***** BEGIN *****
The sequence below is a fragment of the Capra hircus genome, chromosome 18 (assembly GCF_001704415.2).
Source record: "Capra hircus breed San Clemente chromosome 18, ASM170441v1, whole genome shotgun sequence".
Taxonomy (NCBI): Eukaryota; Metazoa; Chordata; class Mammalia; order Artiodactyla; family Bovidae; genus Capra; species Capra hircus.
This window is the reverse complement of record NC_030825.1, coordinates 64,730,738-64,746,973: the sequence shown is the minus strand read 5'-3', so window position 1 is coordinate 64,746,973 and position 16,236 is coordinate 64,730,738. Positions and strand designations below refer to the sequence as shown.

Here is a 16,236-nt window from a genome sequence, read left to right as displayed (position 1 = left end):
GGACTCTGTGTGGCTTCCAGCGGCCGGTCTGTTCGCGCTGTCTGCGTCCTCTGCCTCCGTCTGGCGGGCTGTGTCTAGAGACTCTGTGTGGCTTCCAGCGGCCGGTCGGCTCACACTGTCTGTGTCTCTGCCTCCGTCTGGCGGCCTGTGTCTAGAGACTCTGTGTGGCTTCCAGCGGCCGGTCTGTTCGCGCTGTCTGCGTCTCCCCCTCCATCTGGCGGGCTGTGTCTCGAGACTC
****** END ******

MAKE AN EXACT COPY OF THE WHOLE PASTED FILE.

The sequence below is a fragment of the Capra hircus genome, chromosome 18 (assembly GCF_001704415.2).
Source record: "Capra hircus breed San Clemente chromosome 18, ASM170441v1, whole genome shotgun sequence".
Taxonomy (NCBI): Eukaryota; Metazoa; Chordata; class Mammalia; order Artiodactyla; family Bovidae; genus Capra; species Capra hircus.
This window is the reverse complement of record NC_030825.1, coordinates 64,730,738-64,746,973: the sequence shown is the minus strand read 5'-3', so window position 1 is coordinate 64,746,973 and position 16,236 is coordinate 64,730,738. Positions and strand designations below refer to the sequence as shown.

Here is a 16,236-nt window from a genome sequence, read left to right as displayed (position 1 = left end):
GGACTCTGTGTGGCTTCCAGCGGCCGGTCTGTTCGCGCTGTCTGCGTCCTCTGCCTCCGTCTGGCGGGCTGTGTCTAGAGACTCTGTGTGGCTTCCAGCGGCCGGTCGGCTCACACTGTCTGTGTCTCTGCCTCCGTCTGGCGGCCTGTGTCTAGAGACTCTGTGTGGCTTCCAGCGGCCGGTCTGTTCGCGCTGTCTGCGTCTCCCCCTCCATCTGGCGGGCTGTGTCTCGAGACTC